Sunday, July 10, 2016

Route cards, Part 12 — more examples

In a previous post, I showed a number of prototype route cards from the collection of Ralph Heiss, and commented on the various switching and train identifications they appear to have been used for. (That post can be found at this link: .) But the images he sent me from his collection include a number of other types of route cards.
     Here are a few evidently used on outgoing cars from a shipper or yard. It appears that they describe needed actions (weigh, ice) or the cargo on board (lumber). These of course are not destination cards except in the sense that weighing the car, or icing it, might be the first things before departure. The lumber card may describe a cargo with special needs, or may simply be informative. Note that none of the three are identified as to the railroad which printed them.

     A couple of Pacific Fruit Express cards are also interesting in that they inform crews about how the car is set up (heaters installed though car is empty, or half-stage grates enabled), and may have been on the auxiliary placard board alongside the car door, rather than on the route card board.

That auxiliary board is the smaller of the two to the left of the door on this InterMountain model of a Class R-40-10 car repainted into the 1950 paint scheme (the post-1945 paint schemes were reviewed in previous posts, this one at this link: ). This car has its route card board on the bolster end at left, and as you can see, a small rectangle of paper has been used to represent the presence of a card. A second card is on the auxiliary board near the door.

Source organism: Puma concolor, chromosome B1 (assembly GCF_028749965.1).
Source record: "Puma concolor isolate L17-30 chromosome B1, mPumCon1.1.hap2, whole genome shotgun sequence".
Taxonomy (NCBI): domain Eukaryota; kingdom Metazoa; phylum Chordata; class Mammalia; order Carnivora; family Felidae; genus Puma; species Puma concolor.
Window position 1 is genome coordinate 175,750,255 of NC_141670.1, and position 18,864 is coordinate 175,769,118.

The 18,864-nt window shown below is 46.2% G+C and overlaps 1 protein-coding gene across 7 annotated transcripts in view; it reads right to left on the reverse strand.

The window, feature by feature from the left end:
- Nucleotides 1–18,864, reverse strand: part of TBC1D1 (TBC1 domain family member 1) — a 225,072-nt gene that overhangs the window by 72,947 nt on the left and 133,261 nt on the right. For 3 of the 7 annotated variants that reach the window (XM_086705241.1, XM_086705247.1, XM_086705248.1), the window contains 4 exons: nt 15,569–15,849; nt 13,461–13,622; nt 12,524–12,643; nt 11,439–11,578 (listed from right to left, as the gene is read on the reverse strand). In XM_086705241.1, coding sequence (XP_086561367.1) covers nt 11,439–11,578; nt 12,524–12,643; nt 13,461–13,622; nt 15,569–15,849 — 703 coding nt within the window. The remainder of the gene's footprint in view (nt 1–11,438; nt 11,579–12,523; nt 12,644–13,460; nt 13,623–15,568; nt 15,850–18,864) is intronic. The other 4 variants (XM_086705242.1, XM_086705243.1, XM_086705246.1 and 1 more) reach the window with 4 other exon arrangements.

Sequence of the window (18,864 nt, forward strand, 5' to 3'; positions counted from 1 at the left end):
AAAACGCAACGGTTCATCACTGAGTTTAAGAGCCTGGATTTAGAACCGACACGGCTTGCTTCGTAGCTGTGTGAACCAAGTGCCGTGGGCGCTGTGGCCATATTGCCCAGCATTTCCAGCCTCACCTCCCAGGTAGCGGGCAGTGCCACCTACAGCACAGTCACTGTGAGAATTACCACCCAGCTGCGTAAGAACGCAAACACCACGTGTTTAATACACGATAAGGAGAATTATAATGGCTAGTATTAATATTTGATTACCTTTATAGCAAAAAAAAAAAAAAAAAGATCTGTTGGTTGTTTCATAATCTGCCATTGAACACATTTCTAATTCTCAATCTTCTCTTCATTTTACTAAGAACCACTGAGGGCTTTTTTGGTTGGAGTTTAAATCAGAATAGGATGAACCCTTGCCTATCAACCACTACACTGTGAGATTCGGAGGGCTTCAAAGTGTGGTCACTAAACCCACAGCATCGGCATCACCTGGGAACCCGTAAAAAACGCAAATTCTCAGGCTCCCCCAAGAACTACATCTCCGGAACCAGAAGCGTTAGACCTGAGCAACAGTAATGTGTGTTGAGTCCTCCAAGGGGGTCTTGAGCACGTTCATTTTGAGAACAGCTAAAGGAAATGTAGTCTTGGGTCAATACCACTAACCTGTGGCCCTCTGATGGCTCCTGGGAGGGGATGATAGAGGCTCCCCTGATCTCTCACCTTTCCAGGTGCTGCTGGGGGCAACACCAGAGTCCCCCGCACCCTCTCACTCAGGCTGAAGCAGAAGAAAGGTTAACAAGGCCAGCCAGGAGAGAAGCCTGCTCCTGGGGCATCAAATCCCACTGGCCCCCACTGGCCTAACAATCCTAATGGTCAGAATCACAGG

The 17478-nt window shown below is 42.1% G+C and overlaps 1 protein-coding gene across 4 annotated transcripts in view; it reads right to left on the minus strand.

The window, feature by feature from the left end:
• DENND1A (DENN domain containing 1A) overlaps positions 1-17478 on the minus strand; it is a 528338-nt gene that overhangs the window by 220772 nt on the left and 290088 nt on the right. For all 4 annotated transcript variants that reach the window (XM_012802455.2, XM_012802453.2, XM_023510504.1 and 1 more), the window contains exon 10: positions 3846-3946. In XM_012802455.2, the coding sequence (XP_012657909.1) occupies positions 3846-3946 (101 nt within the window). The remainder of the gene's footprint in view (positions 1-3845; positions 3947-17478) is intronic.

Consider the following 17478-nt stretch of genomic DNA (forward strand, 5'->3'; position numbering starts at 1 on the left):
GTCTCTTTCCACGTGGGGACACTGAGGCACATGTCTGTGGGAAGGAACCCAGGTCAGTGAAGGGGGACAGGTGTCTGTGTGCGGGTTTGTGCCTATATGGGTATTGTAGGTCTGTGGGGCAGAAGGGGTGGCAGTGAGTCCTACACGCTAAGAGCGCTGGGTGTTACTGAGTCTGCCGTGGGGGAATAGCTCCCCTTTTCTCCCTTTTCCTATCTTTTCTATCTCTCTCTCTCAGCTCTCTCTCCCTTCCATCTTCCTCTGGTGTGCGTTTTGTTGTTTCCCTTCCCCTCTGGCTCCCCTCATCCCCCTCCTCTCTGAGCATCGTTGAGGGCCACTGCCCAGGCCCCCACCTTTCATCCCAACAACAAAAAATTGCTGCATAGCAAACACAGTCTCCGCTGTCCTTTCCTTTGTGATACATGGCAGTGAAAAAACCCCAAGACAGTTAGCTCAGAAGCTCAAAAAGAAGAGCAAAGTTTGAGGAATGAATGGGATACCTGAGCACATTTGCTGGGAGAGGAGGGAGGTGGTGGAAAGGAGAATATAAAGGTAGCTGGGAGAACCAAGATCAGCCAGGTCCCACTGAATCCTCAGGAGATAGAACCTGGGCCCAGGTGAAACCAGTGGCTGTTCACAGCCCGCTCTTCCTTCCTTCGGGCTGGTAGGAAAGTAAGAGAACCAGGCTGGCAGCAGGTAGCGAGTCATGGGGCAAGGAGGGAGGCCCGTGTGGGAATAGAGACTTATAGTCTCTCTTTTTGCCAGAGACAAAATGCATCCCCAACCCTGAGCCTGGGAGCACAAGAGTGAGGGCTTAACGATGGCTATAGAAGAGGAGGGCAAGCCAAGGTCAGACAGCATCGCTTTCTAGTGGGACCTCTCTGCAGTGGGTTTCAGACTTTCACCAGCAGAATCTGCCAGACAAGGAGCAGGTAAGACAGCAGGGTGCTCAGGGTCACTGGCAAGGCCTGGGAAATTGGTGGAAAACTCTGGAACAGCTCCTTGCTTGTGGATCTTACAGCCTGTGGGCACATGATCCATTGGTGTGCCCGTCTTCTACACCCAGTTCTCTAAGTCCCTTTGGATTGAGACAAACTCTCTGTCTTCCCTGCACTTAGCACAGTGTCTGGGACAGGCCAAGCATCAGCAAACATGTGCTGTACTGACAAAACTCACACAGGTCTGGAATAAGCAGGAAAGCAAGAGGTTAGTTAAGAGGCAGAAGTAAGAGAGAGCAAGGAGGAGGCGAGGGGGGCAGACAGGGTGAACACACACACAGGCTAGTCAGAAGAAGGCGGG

Finally, an interesting shipper card from Shell Oil, simply describing the cargo. There would also have been a “flammable” placard, but this card, likely stapled on the edge of a wood running board, would further inform switch crews as to the cargo. It’s even an elongated shape suitable for that location.

     Some additional route cards, somewhat reminiscent of those in the previous post about these cards, are shown below. The one on the left has such faded pencil marks, nothing can be read, while the middle one likewise contains almost no information beyond what is printed, and the rubber stamped “RUSH.” The one on the right might be a Cotton Belt card used at Valley Junction, or it might be some other road’s card directing cars to the Cotton Belt.

     These cards offer further illustrations of the range of prototype route cards, and I will continue with more of them in future posts.
Tony Thompson

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